Ebola, "Should we be afraid?" Many are fearful judging by all the reaction. As I try to work through this issue, I reassure myself with some thoughts. Ebola is real. And, fear of this tragic disease is equally as real. Every day the threat appears to grow worse. What can we do?
Consider Some Facts:
Comparatively, statistically, & currently, this disease affects very few. According to the CDC, cancer and heart disease kill more than 1,000,000 Americans every year. The flu and pneumonia kill over 50,000 people as well every year in the United States. Ebola deaths so far in the USA; 1 . . . Chances are statistically far greater that I will contract Hepatitis C or TB rather than Ebola. Chances of dying of a lower respiratory infection in the United States are about 1 in 29. Chances of dying of Ebola in the US so far is 1 in 316,000,000.
In Africa, 2.2 million people die every year from diarrhea. When it comes to infections, over 4 million die every year in Africa from lower respiratory infections alone. A $5 vaccine could save most of these lives. In comparison, 4,000 deaths occurred from Ebola so far in Africa. This is not to minimize by any means the severity of Ebola for those affected.
At this point, evidence shows Ebola is a somewhat difficult disease to catch. Ebola is transmitted through direct contact with someone infected. And, even at that, the contact needed to contract Ebola is tactile; direct contact with bodily fluids. I just flew on a flight the same week the infected nurse flew Frontiers Airlines. Am I worried of contracting Ebola? Maybe I sat next to an infected person on my flight? But, no, I am not worried. Chances are far greater of dying by falling down than Ebola.
Let's Think it Through a Bit:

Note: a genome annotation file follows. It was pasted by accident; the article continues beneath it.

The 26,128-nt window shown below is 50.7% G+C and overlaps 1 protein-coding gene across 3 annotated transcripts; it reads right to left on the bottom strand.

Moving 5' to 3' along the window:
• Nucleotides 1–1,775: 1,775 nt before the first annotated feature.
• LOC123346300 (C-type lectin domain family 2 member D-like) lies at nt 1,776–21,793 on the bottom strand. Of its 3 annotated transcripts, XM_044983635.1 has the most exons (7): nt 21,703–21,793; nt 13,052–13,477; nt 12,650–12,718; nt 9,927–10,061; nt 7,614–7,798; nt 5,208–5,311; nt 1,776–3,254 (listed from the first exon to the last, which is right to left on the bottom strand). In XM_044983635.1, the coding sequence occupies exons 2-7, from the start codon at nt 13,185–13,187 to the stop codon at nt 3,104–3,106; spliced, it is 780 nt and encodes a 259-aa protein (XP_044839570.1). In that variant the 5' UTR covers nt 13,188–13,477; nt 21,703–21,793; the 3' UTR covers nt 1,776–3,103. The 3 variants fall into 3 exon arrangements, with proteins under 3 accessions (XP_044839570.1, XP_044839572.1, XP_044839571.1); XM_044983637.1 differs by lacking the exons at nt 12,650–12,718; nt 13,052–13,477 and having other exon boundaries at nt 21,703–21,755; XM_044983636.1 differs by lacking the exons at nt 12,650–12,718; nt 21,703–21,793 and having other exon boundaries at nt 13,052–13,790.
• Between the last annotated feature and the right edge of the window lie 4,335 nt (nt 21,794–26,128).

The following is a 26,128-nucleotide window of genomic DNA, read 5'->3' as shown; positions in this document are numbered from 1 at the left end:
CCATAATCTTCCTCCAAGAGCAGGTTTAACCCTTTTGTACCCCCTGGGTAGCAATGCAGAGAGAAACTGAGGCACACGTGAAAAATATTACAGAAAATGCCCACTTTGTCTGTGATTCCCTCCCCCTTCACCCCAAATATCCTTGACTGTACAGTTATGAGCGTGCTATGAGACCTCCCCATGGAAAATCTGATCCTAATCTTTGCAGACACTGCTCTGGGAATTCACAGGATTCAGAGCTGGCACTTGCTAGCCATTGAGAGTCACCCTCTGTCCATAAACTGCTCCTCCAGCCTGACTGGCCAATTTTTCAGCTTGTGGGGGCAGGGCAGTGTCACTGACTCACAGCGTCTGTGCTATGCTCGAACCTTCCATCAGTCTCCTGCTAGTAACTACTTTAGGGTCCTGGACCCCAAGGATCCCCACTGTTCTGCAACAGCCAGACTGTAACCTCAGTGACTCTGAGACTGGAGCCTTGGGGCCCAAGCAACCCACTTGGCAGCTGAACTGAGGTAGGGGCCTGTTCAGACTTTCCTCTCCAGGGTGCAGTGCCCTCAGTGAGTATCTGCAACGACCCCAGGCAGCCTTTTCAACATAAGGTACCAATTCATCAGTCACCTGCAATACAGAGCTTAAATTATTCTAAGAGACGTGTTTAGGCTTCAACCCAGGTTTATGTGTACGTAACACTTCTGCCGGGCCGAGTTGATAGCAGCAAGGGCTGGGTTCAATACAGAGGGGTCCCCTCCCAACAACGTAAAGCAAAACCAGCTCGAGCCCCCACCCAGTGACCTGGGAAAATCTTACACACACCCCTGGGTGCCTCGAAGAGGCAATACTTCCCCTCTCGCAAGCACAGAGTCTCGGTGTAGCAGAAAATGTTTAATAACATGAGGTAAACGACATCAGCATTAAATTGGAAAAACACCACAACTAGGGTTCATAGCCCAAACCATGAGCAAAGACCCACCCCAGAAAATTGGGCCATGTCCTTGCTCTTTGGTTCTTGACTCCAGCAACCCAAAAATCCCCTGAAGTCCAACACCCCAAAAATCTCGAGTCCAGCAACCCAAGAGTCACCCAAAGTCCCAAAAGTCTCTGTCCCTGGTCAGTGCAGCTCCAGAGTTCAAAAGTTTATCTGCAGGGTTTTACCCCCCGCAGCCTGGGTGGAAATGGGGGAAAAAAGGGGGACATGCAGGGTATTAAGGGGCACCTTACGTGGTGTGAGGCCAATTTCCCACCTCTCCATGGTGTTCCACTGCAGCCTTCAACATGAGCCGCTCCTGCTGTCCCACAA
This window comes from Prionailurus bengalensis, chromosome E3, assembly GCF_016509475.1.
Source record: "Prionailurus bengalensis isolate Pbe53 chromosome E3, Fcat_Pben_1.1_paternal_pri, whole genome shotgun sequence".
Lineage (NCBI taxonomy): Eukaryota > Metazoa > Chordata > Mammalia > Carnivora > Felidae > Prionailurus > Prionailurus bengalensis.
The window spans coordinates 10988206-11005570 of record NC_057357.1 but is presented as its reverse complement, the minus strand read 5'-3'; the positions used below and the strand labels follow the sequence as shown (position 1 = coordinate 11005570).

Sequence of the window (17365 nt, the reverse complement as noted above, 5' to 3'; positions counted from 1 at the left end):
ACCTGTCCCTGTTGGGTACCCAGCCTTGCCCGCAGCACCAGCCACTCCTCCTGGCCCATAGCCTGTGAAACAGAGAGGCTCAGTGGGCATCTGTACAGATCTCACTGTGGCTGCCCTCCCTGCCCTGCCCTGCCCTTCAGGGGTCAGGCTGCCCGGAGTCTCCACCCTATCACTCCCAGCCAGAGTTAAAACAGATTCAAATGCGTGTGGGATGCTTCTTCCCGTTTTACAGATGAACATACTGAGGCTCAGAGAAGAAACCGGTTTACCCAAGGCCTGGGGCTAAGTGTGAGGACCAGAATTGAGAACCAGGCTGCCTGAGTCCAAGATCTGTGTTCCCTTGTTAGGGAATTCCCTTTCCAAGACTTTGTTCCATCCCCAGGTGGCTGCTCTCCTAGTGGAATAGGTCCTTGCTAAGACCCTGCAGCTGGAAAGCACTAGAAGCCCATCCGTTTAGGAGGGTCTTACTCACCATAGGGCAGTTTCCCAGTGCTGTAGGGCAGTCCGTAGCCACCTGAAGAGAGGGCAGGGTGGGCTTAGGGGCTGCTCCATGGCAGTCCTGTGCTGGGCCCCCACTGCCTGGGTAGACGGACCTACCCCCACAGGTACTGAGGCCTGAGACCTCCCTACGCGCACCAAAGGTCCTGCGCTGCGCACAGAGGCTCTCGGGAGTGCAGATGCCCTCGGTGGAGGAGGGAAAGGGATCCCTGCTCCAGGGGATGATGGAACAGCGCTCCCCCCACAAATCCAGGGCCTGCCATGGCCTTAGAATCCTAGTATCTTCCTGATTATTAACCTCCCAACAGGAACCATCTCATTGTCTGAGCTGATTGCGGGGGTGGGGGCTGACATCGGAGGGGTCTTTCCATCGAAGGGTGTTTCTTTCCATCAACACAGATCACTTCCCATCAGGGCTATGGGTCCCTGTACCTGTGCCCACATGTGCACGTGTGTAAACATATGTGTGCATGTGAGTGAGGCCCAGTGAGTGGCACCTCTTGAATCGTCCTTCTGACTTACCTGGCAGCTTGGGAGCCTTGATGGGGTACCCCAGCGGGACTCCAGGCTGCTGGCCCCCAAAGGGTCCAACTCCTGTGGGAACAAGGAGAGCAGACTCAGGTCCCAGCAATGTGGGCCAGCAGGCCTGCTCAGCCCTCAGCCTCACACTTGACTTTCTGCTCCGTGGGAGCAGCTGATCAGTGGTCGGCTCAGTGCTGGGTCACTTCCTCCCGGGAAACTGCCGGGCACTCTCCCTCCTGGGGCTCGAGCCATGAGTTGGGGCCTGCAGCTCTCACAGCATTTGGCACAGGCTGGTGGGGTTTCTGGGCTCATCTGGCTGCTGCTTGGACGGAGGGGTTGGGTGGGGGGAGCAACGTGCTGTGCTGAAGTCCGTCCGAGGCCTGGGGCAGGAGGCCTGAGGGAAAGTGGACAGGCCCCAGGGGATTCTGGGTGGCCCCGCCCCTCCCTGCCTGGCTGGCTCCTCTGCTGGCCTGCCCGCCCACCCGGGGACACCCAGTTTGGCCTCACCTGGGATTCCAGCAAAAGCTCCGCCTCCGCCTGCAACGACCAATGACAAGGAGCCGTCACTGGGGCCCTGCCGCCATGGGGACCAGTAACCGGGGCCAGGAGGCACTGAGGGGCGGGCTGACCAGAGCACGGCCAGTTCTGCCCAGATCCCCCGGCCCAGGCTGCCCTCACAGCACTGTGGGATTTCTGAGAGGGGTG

Shutting the Door on the Rest of the World is, I Don't Think the Answer. Yes, it may make us feel safer. Yes, restricting travel perhaps offers some assistance in slowing the spread of Ebola; for now. However, it is impossible to control all travel. There are simply too many people in this world to keep track of their travel plans and habits. Yes, people carry diseases as they travel, but travel they will.
The Black Plague in Europe during the Middle Ages was arguably carried by sailors on merchant ships returning from the Middle East or Crimean regions. Finding a cure for Ebola is the only sure way to stop it, thereby protecting the world from its horrible consequences.
Will Hiding Help Us? Like the little girl playing hide-n-seek with hands placed over her eyes, simply closing our eyes hoping Ebola refuses us will not work. Sitting with a group of friends in Northern Minnesota a few weeks ago a friend said, "At least we are safe way up here." Just then, a person sitting at another table mentioned to her friend that she had just returned from Africa.
Helping West Africa Deal with Ebola is Our Responsibility! With our interconnected world, like it or not, Africa's Ebola problem is our problem too. Criticisms leveled against American health workers and agencies seeking to assist West Africans and others are nearsighted and self-defeating. Ebola is fact. It is here, and we must deal with Ebola or it will deal with us. Traveling to the front lines of infected areas is essential if we are to win this war. And, for me, here is the question, "If we don't deal with Ebola, who will?" No nation on the face of the planet is better equipped to tackle the Ebola issue. Like it or not, we are the hope of the Ebola world.